A city is a patchwork quilt of faces, opinions, cultures, sounds, smells. It only becomes what it is through the juxtaposition of all of these things. From the difference which it has to other places, a difference created by the choices we make in terms of the type of place we want to live in. I think of this every week when the team and I here at the Advertiser sit down to put together a newspaper that we hope touches in some respect a variety of the issues and areas that go to make up Galway. A pot pourri to match the pot pourri that surrounds us all.
I also think of this every time we lose someone who has made a contribution to what is Galway, to the way we think and approach life. We are fortunate to have have myriad individuals who through their intellect, ability, and drive have gone on to plaster into place one of the building blocks of the city we have today and the city we will have in fifty years time.
I was shocked and saddened this week at the news of the passing of Dr Chris Coughlan who is one person who falls into this category. A man who was at the heart of everything progressive in the city over the past few decades, he was someone with a drive and an intelligence that allied itself to a strong belief in the possibility of a city to marry academia, culture, science, and technology — and still flourish.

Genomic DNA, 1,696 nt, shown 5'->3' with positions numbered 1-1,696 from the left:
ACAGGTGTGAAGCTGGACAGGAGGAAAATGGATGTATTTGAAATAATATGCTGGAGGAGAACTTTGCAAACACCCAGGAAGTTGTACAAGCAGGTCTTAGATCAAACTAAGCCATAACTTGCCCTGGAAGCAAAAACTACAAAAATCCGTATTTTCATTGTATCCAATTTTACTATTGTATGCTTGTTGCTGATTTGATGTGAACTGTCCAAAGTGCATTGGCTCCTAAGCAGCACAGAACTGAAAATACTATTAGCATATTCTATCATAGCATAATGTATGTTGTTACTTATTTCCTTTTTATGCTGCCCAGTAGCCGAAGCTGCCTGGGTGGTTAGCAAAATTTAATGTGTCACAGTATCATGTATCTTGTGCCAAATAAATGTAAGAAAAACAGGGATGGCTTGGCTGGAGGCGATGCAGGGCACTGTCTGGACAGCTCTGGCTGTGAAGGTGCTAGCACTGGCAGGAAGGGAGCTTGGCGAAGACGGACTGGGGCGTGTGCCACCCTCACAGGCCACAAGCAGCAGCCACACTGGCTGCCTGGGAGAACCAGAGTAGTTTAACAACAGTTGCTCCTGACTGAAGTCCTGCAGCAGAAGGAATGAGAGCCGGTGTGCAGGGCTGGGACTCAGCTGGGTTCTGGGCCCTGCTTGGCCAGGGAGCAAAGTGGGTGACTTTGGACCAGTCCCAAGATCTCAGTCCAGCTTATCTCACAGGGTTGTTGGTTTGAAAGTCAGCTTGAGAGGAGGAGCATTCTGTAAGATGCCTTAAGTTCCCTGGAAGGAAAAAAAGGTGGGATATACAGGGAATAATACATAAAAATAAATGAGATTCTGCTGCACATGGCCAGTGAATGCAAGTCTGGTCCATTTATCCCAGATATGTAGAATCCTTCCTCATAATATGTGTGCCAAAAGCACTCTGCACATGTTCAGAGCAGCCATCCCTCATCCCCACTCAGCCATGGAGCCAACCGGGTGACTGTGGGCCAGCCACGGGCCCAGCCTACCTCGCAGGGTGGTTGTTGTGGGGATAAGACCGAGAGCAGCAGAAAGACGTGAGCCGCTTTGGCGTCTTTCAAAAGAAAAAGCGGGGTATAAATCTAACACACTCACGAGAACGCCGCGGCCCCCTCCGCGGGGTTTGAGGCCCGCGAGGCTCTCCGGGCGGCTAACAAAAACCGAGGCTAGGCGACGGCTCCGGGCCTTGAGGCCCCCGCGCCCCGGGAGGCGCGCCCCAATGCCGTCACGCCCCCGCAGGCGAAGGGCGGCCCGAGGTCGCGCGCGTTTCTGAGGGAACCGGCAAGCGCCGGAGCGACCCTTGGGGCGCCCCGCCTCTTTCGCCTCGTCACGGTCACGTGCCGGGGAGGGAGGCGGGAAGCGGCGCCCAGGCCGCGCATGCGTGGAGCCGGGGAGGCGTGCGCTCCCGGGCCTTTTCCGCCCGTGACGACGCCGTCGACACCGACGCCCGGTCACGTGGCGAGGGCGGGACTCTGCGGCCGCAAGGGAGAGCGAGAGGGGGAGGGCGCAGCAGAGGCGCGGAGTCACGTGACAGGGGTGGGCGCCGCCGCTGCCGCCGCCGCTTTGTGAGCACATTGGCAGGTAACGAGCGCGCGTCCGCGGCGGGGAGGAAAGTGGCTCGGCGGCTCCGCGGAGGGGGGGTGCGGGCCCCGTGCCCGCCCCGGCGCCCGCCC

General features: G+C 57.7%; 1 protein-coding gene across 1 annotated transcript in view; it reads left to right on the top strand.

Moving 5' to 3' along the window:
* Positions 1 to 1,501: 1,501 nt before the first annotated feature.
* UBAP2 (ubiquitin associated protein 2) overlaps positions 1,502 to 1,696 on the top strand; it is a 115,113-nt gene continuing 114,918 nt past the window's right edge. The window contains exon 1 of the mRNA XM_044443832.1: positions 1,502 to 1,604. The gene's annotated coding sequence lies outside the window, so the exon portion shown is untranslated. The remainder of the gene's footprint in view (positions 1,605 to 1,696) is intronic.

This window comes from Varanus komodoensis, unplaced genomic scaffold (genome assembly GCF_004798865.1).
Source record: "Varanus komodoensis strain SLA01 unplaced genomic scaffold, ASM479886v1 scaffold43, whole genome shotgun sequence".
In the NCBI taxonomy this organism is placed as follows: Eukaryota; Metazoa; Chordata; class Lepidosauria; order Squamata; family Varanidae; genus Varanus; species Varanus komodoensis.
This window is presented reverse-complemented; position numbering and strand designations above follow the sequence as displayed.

Chris was someone who saw the possibility in everything, the benefit in dialogue, a man who saw the entire patchwork quilt, who knew the importance of culture and academia and infrastructure. He was a visionary we could ill afford to lose, but alas, he has passed on.
Over the years we have spoken many times on different topics relating to the progression of the city. He was someone who made a lasting legacy to the start-up state of mind that now permeates throughout everything entrepreneurial in Galway.
To his family, his wife Joan, his children Sean, Sinead, and Colm, we say thank you for sharing him with us. There is nothing we can say now that will lessen the pain and grief you feel, but please take some solace from the immense work he carried out in creating the Galway that surrounds us. His legacy and imagination will live on for generations.